Following three primary victories Tuesday night, you could almost see Mitt Romney’s fingers approach the now-proverbial “Etch-a-Sketch” — no doubt aching to shake up his campaign and erase the unattractive picture still left from a GOP primary race that has dragged on, and dragged him to the right.
Romney’s victory speech was still very Tea Party-friendly. There was plenty of overwrought rhetoric about how President Obama, who differs with Republicans on the size of government by a few percentage points of GDP, actually favors a “government-centered society.” But Romney was careful to qualify his assertions about the power of the free market with admissions that there are some instances in which faith in the unfettered market is an inadequate solution to national problems.
“I’m not naive enough to believe that free enterprise is the solution to all of our problems. But nor am I naive enough to doubt that it’s one of the greatest forces for good that this world has ever known.”
“We of course understand that in a free market regulations are necessary and critical, but they need to be continuously updated, streamlined, modernized.”
Sounds...reasonable. The most dubious assertion in those lines is that, emerging from the particularly nuance-free rhetoric of this GOP primary, “of course” his audience should assume he believes federal regulation is “necessary” and “critical.” His last primary-night speech was preoccupied with how regulations are “job-killing.” Certainly the right-wing Jacobins who have exerted such influence on GOP primaries in 2010 and 2012 won’t be at ease with the Republican standard bearer going out of his way to describe government rules with moderation.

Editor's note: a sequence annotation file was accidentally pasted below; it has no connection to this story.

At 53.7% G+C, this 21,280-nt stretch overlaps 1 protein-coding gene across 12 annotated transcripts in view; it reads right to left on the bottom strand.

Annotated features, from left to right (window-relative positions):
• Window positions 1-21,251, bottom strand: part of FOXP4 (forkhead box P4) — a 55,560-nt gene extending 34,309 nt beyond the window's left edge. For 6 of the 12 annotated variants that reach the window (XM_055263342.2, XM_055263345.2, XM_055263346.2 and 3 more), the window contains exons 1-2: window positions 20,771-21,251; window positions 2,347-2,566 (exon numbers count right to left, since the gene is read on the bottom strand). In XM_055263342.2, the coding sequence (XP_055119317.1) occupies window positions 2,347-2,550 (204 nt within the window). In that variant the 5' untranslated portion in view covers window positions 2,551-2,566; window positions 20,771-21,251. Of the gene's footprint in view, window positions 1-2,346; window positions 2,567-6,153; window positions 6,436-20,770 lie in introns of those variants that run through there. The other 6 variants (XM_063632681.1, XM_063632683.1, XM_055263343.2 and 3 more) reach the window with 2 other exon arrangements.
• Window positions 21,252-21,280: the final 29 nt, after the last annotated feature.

It is — and here an “of course” is well-deserved — hard to watch Etch-a-Sketch Romney and not think about his long record of pandering to those Jacobins in terms much more disconcerting than those he used Tuesday. There those clips in which Romney insists that he is “severely conservative,” those in which he positions himself right of Rick Perry on immigration, those in which he claims to be enthused about the radical restructuring of the federal government that Rep. Paul Ryan (R-Wisc.) calls a budget, or those in which he obfuscates on climate change. Even the more vigorous shaking of the Etch-a-Sketch that we are bound to see from Romney won’t prevent Obama from replaying all of that film over and over again between now and November.
This primary has been just awful for the presumptive GOP nominee.